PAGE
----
POSTED Tue. Jan 19, 2016

Creative Culture

A New Orleans Twist on Pretzels
Written by MEGHAN HOLMES
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Gazing at his large, warehouse-esque business space, ASAP Pretzels co-owner Wayne Weidig tells a tale of bringing Bavaria to the Bywater.

“New Orleans isn’t known for pretzels, so initially I had my doubts,” says the New Orleans native. But for all those past concerns, today he is confident that, “we have the capacity to make more pretzels than anyone beneath the Mason Dixon line.”

Weidig co-owns ASAP (that would be A Soft Awesome Pretzel) with Tom Rakocy, a Pennsylvania native who came to the Gulf Coast after Katrina to work in the construction and demolition industries. The two men met in Pennsylvania, where Wayne spent 25 years selling ingredients to major snack manufacturers like Utz and Cargill.

“I always knew I wanted to come back to New Orleans after I retired,” says Weidig. “I met Tom at a Farmer’s Market in Harrisburg and he pitched his idea to me. His passion made the business happen.”

Rakocy spent a year looking for a space before settling on Piety Street in May 2014. ASAP Pretzels shares a building with Pizza Delicious (617 Piety St) – another Bywater startup with culinary offerings immigrants brought to the Northeast and later to the rest of the nation.

The Pennsylvania Dutch, also known as the Amish, brought soft Bavarian pretzels to Pennsylvania in the 19th century – continuing a baking tradition established in Germany centuries earlier. The pretzel belt developed from there – encompassing the Mid-Atlantic States where most pretzel aficionados reside. Pretzel mania never made it into the Deep South.

“Two companies, one in Texas and one in New Jersey, supply the majority of the pretzels in New Orleans. They’re shipped frozen and baked here,” says Weidig.

In a city known for its great German bakers, it’s noteworthy that soft pretzels remain uncommon outside of concession stands. Liedenheimer baked using traditional German recipes early on, but became famous for French bread. Today many of the city’s baguette bakers hail from Germany and Vietnam. Aside from an occasional pretzel during German American festivals and Oktoberfest, the delicacy never took hold. Weidig and Rakocy plan on changing that.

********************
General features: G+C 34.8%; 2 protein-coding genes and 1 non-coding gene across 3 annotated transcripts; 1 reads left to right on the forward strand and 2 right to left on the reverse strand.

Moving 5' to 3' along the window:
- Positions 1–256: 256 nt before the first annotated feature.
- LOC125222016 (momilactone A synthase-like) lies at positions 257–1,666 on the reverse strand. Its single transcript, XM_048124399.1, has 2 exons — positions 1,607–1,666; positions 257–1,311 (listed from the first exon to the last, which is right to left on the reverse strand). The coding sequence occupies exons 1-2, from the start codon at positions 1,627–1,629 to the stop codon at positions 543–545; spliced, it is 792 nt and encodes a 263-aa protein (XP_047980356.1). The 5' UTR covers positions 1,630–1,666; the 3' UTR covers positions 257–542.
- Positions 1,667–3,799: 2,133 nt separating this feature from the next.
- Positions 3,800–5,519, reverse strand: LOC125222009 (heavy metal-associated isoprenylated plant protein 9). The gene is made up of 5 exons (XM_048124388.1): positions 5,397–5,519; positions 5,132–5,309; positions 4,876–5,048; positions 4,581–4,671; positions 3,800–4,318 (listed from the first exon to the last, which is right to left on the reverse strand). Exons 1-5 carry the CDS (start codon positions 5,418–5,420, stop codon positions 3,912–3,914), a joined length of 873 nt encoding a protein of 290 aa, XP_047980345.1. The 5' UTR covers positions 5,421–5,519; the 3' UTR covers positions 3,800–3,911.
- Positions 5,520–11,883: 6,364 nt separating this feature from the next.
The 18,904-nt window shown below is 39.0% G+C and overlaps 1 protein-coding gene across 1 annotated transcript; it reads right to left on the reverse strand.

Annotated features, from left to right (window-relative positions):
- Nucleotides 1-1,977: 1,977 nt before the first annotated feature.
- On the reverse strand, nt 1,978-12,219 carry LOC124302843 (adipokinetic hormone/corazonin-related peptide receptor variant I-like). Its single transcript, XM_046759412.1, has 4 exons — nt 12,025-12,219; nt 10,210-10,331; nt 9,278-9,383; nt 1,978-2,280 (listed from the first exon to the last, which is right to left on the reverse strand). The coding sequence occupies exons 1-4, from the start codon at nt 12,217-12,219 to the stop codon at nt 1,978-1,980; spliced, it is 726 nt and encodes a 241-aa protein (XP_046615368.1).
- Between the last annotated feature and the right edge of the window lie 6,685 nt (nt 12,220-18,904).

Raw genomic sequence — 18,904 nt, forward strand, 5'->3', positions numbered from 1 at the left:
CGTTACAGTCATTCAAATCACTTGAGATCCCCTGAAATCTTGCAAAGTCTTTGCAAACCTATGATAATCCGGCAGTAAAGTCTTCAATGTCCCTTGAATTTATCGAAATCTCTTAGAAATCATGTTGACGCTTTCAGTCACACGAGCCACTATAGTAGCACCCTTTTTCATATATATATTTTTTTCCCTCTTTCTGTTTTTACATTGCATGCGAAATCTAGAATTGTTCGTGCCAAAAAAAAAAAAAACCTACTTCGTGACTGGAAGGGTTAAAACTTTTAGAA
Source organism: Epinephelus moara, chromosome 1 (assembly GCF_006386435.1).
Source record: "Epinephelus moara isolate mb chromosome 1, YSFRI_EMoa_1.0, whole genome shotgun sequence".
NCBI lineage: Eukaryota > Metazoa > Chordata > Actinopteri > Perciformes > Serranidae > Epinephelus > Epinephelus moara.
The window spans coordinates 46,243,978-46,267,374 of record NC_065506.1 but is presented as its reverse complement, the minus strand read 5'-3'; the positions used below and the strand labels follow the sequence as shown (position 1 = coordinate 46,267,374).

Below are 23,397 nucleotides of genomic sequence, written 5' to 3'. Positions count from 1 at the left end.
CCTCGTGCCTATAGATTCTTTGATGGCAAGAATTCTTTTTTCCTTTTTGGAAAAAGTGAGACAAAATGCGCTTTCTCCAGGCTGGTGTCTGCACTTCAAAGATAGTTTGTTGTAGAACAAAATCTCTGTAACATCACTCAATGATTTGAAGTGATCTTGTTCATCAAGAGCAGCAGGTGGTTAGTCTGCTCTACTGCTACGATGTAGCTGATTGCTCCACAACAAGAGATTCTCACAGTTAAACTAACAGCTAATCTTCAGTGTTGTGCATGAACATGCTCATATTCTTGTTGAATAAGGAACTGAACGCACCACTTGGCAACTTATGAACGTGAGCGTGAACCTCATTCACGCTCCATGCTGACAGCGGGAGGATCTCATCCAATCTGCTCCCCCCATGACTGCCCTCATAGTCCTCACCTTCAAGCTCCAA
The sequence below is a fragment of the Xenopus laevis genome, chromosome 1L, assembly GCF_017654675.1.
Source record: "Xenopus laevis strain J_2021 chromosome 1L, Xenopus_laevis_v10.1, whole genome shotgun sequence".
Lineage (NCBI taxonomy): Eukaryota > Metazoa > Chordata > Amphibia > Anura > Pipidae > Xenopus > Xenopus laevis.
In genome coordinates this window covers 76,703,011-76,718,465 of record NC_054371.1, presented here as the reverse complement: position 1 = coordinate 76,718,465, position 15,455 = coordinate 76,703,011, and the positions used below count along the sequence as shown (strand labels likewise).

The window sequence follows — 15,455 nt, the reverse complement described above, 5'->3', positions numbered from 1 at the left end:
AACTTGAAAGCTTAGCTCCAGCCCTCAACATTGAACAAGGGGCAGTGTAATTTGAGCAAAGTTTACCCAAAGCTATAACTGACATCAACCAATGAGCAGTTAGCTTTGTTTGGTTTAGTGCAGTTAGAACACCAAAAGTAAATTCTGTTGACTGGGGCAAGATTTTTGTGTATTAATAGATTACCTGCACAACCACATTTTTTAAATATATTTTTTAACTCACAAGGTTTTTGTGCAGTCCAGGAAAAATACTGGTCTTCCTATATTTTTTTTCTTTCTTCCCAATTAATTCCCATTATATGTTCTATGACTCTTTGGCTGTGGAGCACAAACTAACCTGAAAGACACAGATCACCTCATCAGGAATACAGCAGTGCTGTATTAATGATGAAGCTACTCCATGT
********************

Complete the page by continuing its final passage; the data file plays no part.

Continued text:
“Eighty percent of the people who come in want a traditional pretzel, served with mustard or beer cheese, and we offer both,” says Weidig. “We also want to do more, though, and create dishes using our pretzel dough recipe that move beyond a traditional pretzel.”

Being in the Bywater, where an eclectic set of residents actively seek out new and different foods, helps.

ASAP is open from 7am til 11pm, offering coffee and baked breakfast items in the morning like cinnamon pretzels as well as a variety of savory dishes throughout the day. Pretzel dogs, pretzel buns, pretzel po boys, pretzel bread bowls filled with red beans and rice. At Mirliton Festival, ASAP served an herbed flatbread topped with roasted vegetables, gulf shrimp, andouille, and mozzarella cheese.

“As a native, I want dishes that represent aspects of New Orleans cuisine. Tom appreciates that – but also stresses the beauty the original Bavarian pretzel,” says Weidig. “We spent our first year in this space playing baker – testing recipes and shapes, like rods and figure eights, and figuring out what we wanted to do. We didn’t perfect our recipe until we brought in Pablo. He had the expertise we needed.”

Master baker Pablo Paz, a Guatemalan immigrant with decades of experience in pastries and breads, rounds out the team behind ASAP Pretzels. He hand twists almost every pretzel before it rests and bakes, and also brings part of his Guatemalan culinary heritage to the business with his flatbreads – which use the same dough base as the pretzels but feature fresh herbs, spices, garlic, and extra virgin olive oil.

And what about the pretzels? They’re large – 7 inches in diameter and height, with a caramel colored, salt crusted, exterior. The design allows for a variety of textures – there’s a delicious contrast between the slimmer, interior pieces and the larger, fluffier, outer rings.

Each pretzel comes with yellow and brown mustard – the yellow mustard’s sweetness tones down the salt, while the coarse brown variety adds a slight spiciness. I like to use both. Other options like beer cheese or a chocolate dipping sauce provide additional flavor profiles.

In a city brimming with spice and flavor, this inauspicious baked good provides a sometimes needed simple respite. The pretzel is also an ode to our German immigrants, and the baking tradition for which they’re famous.

“We’re offering a traditional pretzel as well as other mainstays that connect to the region. We think that’s the key,” says Weidig.

Photo courtesy of ASAP Pretzels via Facebook.

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